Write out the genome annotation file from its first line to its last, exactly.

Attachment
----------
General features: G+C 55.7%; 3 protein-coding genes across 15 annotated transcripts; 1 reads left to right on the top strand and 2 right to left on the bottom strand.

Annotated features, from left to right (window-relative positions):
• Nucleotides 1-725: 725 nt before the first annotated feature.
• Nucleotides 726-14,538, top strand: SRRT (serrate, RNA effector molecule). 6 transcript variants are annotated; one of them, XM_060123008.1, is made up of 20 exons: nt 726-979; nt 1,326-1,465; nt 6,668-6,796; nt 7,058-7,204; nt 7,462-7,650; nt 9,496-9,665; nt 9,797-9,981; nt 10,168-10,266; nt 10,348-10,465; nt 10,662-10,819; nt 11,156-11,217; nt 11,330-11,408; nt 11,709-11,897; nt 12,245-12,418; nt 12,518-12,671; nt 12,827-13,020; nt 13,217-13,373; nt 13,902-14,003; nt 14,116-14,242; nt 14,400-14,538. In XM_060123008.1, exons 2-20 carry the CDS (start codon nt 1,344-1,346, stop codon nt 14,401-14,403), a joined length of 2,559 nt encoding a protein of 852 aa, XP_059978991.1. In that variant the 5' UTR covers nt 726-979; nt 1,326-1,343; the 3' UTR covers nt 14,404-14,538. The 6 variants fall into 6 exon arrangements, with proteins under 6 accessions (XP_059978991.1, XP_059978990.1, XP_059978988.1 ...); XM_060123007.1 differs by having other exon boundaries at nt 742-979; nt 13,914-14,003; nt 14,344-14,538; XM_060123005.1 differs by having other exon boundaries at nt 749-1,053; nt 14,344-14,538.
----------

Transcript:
General features: G+C 55.7%; 3 protein-coding genes across 15 annotated transcripts; 1 reads left to right on the top strand and 2 right to left on the bottom strand.

Annotated features, from left to right (window-relative positions):
• Nucleotides 1-725: 725 nt before the first annotated feature.
• Nucleotides 726-14,538, top strand: SRRT (serrate, RNA effector molecule). 6 transcript variants are annotated; one of them, XM_060123008.1, is made up of 20 exons: nt 726-979; nt 1,326-1,465; nt 6,668-6,796; nt 7,058-7,204; nt 7,462-7,650; nt 9,496-9,665; nt 9,797-9,981; nt 10,168-10,266; nt 10,348-10,465; nt 10,662-10,819; nt 11,156-11,217; nt 11,330-11,408; nt 11,709-11,897; nt 12,245-12,418; nt 12,518-12,671; nt 12,827-13,020; nt 13,217-13,373; nt 13,902-14,003; nt 14,116-14,242; nt 14,400-14,538. In XM_060123008.1, exons 2-20 carry the CDS (start codon nt 1,344-1,346, stop codon nt 14,401-14,403), a joined length of 2,559 nt encoding a protein of 852 aa, XP_059978991.1. In that variant the 5' UTR covers nt 726-979; nt 1,326-1,343; the 3' UTR covers nt 14,404-14,538. The 6 variants fall into 6 exon arrangements, with proteins under 6 accessions (XP_059978991.1, XP_059978990.1, XP_059978988.1 ...); XM_060123007.1 differs by having other exon boundaries at nt 742-979; nt 13,914-14,003; nt 14,344-14,538; XM_060123005.1 differs by having other exon boundaries at nt 749-1,053; nt 14,344-14,538.